Pandemic has impacted campaigning efforts for both county Republicans, Democrats
By Natalie Anderson
SALISBURY — As the pandemic has “changed the scope” of the upcoming general election, local party leaders have reverted to traditional phone banking and limited interaction for campaigning efforts.
For the Rowan County Republican Party, having a physical location for the headquarters has played a major role in the party’s campaigning efforts. The new space, located at 612 W. Innes St., has allowed the party to double its phone banking efforts compared to the 2016 election. The grand opening for the new space was June 13 .
Don Vick, chairman of the Rowan County Republican Party, said the new location has seen lots of visitors, most of whom wear masks. Additionally, it has allowed Republican candidates, like Rep. Harry Warren and Sen. Carl Ford, to make visits and be around the area more often.
“Our visibility has become greater,” Vick said.
Both the county’s Republican and Democratic parties planned to host in-person events and mobilize voters at annual events like the Fourth of July celebration in Faith and the Farmers Day celebration in China Grove. But while Democrats have avoided in-person and door-to-door campaigning except for the annual National Night Out, Republicans have continued door-to-door visits. Vick said Republican volunteers have done so while wearing masks and practicing social distancing.
Rowan County Democratic Party Chairman Geoffrey Hoy said National Night Out is an effort for local law enforcement to introduce themselves to various neighborhoods to encourage trust between officers and locals. While law enforcement didn’t participate this year because of the pandemic, Hoy said he and other volunteers delivered ice cream sandwiches and absentee ballot requests to locals, many of whom told him they had already requested absentee ballot forms.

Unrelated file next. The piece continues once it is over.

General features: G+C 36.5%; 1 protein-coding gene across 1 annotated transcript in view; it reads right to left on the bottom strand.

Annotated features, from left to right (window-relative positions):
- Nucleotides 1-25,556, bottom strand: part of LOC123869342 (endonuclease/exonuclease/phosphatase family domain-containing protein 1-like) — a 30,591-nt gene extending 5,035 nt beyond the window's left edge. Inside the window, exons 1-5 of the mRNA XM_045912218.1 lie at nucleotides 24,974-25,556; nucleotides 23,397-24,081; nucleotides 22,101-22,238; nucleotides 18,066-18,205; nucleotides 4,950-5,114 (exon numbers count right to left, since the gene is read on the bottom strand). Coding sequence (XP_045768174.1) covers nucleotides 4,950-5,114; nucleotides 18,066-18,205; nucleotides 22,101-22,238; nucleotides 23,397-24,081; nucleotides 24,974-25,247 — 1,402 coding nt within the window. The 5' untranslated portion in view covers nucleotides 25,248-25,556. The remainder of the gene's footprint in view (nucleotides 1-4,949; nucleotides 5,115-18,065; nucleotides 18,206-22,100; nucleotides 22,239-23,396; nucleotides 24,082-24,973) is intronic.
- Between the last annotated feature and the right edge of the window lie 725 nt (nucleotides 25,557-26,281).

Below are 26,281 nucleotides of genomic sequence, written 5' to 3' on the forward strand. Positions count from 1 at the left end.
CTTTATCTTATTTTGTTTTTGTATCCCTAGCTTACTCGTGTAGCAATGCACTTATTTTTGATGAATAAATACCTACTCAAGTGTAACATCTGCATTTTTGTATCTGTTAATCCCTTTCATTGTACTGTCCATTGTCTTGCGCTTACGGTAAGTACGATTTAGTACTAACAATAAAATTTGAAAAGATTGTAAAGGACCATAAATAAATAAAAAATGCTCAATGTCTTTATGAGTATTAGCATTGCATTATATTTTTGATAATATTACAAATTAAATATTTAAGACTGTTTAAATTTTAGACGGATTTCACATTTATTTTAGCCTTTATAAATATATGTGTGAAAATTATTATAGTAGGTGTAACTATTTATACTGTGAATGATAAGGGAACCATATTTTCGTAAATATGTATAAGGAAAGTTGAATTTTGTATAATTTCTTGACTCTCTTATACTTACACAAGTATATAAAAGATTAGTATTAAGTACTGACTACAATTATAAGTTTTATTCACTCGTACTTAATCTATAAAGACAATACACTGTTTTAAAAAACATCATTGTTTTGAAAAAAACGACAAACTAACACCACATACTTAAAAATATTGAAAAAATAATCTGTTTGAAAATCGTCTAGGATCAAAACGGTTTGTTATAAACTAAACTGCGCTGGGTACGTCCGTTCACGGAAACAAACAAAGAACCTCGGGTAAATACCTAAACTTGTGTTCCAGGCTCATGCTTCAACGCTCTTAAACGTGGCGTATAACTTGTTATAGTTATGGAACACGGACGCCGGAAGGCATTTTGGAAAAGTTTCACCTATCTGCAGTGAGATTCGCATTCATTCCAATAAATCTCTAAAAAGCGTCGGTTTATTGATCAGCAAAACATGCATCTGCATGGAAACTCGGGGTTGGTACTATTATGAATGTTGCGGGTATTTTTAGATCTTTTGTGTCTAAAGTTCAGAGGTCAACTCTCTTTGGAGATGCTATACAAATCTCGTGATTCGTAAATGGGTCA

That event was the party “trying to be creative.” The party has primarily focused on encouraging absentee ballots and mobilizing voters via phone calls and social media, and it has continued its monthly virtual breakfasts. No meetings or gatherings have occurred at the Democratic Party’s headquarters, located at 1504 W. Innes St.
“It’s a whole different world,” Hoy said.
Historically, he said, campaigning efforts have “ramped up” after Labor Day, but the party is doing more earlier this year since the pandemic has restricted mobilization efforts.
Vick said county Republicans did some radio advertising to promote the new office location, and published an ad in the Post about a boutique where locals could obtain signs and flags. But beyond those efforts, not much more money has been invested into advertising compared to the typical rate of other elections. The party has also promoted Republican candidates in state and local races on social media.
Republicans also participated in a voter registration drive on July 18 during the “Trump Boat Parade” at High Rock Lake. Vick said a candidate picnic with both state and local candidates is currently scheduled for Sept. 26 but may be canceled or postponed if COVID-19 cases continue to surge.
As the pandemic has “changed the scope of the election,” Vick said he’s concerned with voter turnout this year, but he’s hopeful for a lot of early voting. The party has encouraged locals to participate in early voting primarily because “there’s a certain amount of distrust in anything not done in-person.” He added that he’s personally not worried visiting a local precinct to vote in the general election as all workers will be wearing masks and practicing social distancing.
However, the party has encouraged absentee ballots for anyone uncomfortable with the idea of voting in-person, particularly older voters.
Hoy, however, anticipates a higher voter turnout due to the ease of absentee voting and the overall enthusiasm and concern he’s heard regarding voting this year. Additionally, the party has strongly encouraged the county Board of Elections to include as many early voting days as possible, including Sundays. The county Board of Elections was unable to establish an early voting plan at its meeting on July 28, so it awaits a state decision.
Contact reporter Natalie Anderson at 704-797-4246.
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